(By Mike McVay) The reaction I received recently from an article in Radio Ink about Managing Talent, where I mentioned talent and the traits of the best talent, prompted several individuals to ask about Program Directors and the traits of the very best program directors. It’s a worthy question, because so many situations exist in so many different stations and markets around the world, that the needs of a station for a Program Director is sometimes different than what that Program Director can deliver. That doesn’t change the traits that the most successful PD’s have, as a part of their skill set, the personality and the approach to managing what comes out of the speakers. It doesn’t change how Program Directors should be managed.
When hiring a PD, it is easy for a sales-oriented Market Manager to approach the PD candidate as if they’re hiring a Sale Manager, and they look for that same style of individual. The mindset of the PD is similar in that as a GSM looks for potential clients all the time, the PD is looking for potential listeners all the time. You want your PD to collaborate with sales, but you don’t want them to be of the same mindset as your Director of Sales. The PD’s job is to build and maintain an audience. That’s the bottom-line. You want the PD to be collaborative with sales, supportive and non-combative, but their job is to make the station sound fabulous and have the largest audience possible. Period.
The very best Program Directors know who their audience is, what their audience is looking for from a radio station, how to give it to them and can “hear” their radio station in their head. They have a sound in mind. They know how to lead and encourage their air talent to match that sound, how to have their imaging enhance that sound, how to collaborate with sales and promotion to entice the target audience and how to create a consistent sound across their radio station … without creating a sameness of sound that equates to sounding boring.
They know how to hire air-talent who have special skills, are highly entertaining, creative and committed to working to delivering special content every time they turn on the microphone, and they know how to allow those same talent to do what they do best. Likewise, they know how to work with, engage and motivate the talent that are already at their radio station when they arrive as a new PD to the station. The very best PD’s know how to keep their ego in check and allow those who have earned the right to be egotistical to be exactly that.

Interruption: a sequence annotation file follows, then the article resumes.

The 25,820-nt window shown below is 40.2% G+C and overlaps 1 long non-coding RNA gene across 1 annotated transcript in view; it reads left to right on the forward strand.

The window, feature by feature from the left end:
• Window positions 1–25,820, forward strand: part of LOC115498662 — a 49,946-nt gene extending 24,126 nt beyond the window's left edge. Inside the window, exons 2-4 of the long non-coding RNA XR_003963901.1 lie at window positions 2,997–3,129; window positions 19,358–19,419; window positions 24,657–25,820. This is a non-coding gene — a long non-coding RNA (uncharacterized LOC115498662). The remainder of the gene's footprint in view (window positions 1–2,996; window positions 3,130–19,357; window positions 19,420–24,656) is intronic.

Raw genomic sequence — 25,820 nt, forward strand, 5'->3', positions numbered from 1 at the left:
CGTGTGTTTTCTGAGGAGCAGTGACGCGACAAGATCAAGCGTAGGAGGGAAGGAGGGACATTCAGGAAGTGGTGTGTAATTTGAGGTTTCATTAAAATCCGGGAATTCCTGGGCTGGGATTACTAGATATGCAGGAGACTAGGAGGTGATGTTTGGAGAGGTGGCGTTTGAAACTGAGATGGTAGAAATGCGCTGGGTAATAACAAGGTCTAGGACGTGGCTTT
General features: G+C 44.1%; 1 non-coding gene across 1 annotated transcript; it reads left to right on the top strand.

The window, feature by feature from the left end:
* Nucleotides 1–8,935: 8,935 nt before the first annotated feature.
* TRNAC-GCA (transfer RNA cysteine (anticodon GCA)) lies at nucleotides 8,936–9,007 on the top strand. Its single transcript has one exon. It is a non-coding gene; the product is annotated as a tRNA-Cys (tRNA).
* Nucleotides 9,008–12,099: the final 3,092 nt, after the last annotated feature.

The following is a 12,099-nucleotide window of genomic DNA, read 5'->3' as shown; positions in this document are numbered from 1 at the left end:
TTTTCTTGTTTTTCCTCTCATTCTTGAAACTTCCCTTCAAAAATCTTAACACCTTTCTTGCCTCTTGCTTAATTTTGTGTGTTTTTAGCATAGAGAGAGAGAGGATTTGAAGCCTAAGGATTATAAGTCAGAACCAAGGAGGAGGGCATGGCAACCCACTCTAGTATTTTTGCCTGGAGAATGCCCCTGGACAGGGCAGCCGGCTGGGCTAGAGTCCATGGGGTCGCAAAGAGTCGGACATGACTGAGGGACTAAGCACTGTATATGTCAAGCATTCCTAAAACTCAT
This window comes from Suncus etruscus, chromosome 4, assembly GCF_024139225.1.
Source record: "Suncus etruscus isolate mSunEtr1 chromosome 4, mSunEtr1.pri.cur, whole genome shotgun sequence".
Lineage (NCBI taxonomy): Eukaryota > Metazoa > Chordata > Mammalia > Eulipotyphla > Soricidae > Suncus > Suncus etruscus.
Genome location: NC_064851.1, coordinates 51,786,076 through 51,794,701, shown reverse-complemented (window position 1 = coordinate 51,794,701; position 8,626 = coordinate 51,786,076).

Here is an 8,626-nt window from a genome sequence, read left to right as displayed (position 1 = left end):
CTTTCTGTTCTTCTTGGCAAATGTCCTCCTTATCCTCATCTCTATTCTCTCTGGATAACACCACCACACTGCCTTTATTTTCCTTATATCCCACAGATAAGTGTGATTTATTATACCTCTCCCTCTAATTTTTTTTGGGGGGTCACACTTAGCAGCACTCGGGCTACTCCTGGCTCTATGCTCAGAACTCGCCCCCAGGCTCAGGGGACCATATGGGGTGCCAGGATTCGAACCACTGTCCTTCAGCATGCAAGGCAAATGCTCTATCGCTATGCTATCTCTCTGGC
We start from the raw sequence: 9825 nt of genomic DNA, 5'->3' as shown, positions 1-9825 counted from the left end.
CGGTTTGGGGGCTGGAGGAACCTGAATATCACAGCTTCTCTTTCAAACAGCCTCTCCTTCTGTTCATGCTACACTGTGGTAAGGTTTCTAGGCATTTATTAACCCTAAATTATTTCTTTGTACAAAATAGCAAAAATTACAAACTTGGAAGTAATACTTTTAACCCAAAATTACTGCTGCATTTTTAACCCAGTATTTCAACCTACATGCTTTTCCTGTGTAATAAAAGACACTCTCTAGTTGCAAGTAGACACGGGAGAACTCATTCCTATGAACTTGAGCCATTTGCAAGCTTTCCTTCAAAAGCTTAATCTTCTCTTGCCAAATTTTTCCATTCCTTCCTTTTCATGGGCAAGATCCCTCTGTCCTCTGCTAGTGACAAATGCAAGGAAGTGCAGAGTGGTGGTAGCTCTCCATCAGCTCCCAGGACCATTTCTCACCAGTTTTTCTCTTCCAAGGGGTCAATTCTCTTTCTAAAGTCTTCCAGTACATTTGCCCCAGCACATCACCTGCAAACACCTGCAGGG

The very best PD’s are driven to succeed, tireless, creative, focused, organized, motivational, know how to manage up – down – sideways, understand ratings methodology and how to maximize the ratings system to get credit for the audiences’ use of their station, understand research and how to implement the results of whatever study has been conducted, and they know everything possible about their target audiences lives within their community.
They understand marketing, promotions, how to design a format clock where each quarter hour is strong enough to live on its own, how to select and “play the hits” whether “the hits” is a song or a hot topic on a spoken-word station, and they know when to break format. There are times when breaking format is the absolute right thing to do. Too many today allow rare special moments to pass without taking advantage of that opportunity to create talk among your audience by breaking format.
The very best PD’s understand that they work for the talent. Their job is to help an air-talent perform at a high level, by providing them with the tools and guidance they need or want, and it is to positively coach and motivate them. I learned more from some of the amazing talent that I have worked with in my career than I did from any manager that I worked with as a PD.
The best PD’s take responsibility for everything that comes out of the speakers 24/7/52. No excuses.
Mike McVay is President of McVay Media and can be reached at [email protected]